- Answer any questions about how to use specific art materials.
3. Post-art making
- Discuss the results – both the final artwork and how the client felt/feels.
- Provide any psycho-education that is relevant to the topics discussed.
- Store the artwork safely so it can be referred to in the future – or take a photo of it to keep on file if storage isn’t practical.
- Plan another session to continue the therapy or for the client to work independently.
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What is art therapy used to treat?
The American Art Therapy Association states that “art therapy can be an effective mental health treatment for individuals who have experienced depression, trauma, medical illness, and social difficulties”.
Further research shows positive results can be achieved when art therapy is used as a complementary therapy to treat many other conditions, including:
- attention deficit hyperactivity disorder (ADHD)
- problems with cognitive function
- eating disorders, including bulimia and anorexia
- psychological symptoms associated with medical issues, such as a disability or cancer
- trauma, including post-traumatic stress disorder (PTSD)
- psychological issues
- relationship/family issues
- substance use/dependency.
Art therapy can be a powerful tool in helping to assess, treat and improve various mental, physical and emotional health conditions – and can help relieve many of the associated symptoms.
What are the benefits of using art therapy?
There are many proven psychological benefits to be gained through using art in a therapeutic setting, shown to be effective for people of all ages and abilities.
More recently, researchers have also been exploring the benefits of art therapy for treating various physical health conditions – tapping into the mind-body connection.
Mental health benefits include:
- reduces symptoms of mental health issues, including stress, anxiety, and depression
- helps to reduce symptoms of psychological disorders, such as schizophrenia
- contributes to a sense of clarity, leading to greater self-awareness, boosting self-esteem and self-compassion
- provides a safe outlet for exploring and expressing feelings that may not be easy to speak about
- facilitates self-discovery and expression of underlying thoughts, ideas, and fears – especially helpful for those too traumatised to verbalise painful issues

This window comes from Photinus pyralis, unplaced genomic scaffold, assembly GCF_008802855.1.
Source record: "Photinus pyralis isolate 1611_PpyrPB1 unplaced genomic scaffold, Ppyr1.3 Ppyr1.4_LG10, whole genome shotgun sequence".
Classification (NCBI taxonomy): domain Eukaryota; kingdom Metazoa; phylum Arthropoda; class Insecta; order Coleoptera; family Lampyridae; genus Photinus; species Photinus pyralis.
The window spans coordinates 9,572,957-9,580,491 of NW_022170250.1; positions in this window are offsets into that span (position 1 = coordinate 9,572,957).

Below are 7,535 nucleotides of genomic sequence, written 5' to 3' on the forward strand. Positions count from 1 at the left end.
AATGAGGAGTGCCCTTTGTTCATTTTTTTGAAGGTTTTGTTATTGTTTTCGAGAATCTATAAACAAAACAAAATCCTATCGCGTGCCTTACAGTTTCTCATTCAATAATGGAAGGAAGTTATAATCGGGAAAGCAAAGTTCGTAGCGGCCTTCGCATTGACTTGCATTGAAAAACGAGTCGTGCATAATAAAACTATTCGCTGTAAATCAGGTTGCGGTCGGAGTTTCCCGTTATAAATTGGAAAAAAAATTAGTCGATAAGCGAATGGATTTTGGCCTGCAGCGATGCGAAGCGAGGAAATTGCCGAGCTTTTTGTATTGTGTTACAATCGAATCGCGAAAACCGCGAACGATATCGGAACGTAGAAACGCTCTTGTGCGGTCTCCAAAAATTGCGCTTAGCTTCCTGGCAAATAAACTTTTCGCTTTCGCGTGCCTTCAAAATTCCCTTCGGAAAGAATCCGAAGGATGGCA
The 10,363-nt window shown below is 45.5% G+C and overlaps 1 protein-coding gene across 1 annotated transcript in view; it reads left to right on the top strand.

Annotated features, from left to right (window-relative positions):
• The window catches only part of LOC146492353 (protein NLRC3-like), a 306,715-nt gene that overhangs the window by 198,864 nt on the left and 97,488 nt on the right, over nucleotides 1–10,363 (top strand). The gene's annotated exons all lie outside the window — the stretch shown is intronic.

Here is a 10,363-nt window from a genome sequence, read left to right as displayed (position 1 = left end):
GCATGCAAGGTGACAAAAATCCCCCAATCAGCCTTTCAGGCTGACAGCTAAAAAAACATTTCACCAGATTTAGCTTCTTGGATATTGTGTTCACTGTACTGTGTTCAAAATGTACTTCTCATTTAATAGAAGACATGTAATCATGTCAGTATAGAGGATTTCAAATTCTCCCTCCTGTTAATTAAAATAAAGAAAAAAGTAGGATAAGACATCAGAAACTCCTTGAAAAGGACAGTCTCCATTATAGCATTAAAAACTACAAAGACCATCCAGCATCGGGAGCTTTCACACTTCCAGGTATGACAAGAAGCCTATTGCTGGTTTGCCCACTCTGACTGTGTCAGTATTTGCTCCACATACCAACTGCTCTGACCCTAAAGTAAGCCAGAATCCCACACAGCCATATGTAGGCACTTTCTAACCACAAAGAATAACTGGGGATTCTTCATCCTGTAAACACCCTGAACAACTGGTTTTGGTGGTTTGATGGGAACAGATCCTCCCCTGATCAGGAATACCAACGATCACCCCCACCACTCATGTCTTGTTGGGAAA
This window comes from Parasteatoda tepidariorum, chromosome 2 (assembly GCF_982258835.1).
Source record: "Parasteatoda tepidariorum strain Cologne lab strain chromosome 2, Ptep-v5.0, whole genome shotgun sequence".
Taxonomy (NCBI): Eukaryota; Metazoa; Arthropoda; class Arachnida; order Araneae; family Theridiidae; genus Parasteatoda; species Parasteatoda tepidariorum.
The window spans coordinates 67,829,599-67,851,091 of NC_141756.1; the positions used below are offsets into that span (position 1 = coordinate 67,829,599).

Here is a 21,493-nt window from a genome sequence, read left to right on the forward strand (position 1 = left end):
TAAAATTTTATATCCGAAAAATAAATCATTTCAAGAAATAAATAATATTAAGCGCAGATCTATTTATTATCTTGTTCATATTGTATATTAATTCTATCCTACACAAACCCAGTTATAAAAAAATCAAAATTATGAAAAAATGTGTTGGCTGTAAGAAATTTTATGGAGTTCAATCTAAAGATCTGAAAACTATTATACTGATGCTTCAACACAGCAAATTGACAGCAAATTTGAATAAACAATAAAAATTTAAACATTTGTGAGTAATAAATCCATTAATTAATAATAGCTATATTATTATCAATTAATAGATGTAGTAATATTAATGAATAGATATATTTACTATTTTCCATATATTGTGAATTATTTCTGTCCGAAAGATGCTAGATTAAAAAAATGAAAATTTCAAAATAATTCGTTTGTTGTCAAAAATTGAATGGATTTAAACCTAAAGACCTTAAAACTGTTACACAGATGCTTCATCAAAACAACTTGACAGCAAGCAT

- helps to develop social and interpersonal skills – especially when used in group therapy or family therapy settings
- helps bypass feelings of shame, fear, embarrassment, or resistance by allowing free expression through non-verbal techniques
- has a positive impact on self-regulating emotions – rage, guilt, pain, and other difficult feelings can be channeled through the art instead of ‘acting out’ behaviours
- increases brain connectivity and plasticity, increasing psychological resilience
- generates positive, creative energy as a healing force for the mind, body and soul.
Physical health benefits include:
- helps in chronic pain management, including arthritis and hypertension
- decreases pain and reduces symptoms of stress to improve the quality of life in adult cancer patients
- improves the ability to deal with pain and manage frightening symptoms in children with cancer
- reduces anxiety and stress in children with asthma
- stimulates mental function and reduces stress-related behaviours in dementia patients
- indicates a reduction in depression in Parkinson’s patients.
Art therapy for addiction recovery
Art therapy has not been shown to constitute adequate treatment for mental health disorders such as addiction when used in isolation. However, it is a clinical and evidence-based intervention that is proven to be a highly effective and valuable component of any treatment plan when combined with psychotherapy and medication.
As part of a treatment plan for addiction, art therapy offers many benefits, including:
- working through trauma, underlying issues, and difficult life experiences in a safe way
- learning to understand and express emotions in healthy ways
- learning new ways to deal with stress, anxiety, and depression
- improving communication skills and relationships
- developing self-awareness, self-compassion, and self-esteem
- discovering new talents and interests that support recovery.
For those in rehab, art therapy can also provide a much-needed break from traditional therapies – which can be mentally and physically draining – allowing for some downtime to relax and recharge.
Art therapy at White River Manor
If you’d like to learn more about art therapy at our luxury and wellness centre, please contact us today for a confidential, no-obligation conversation with one of our mental health professionals.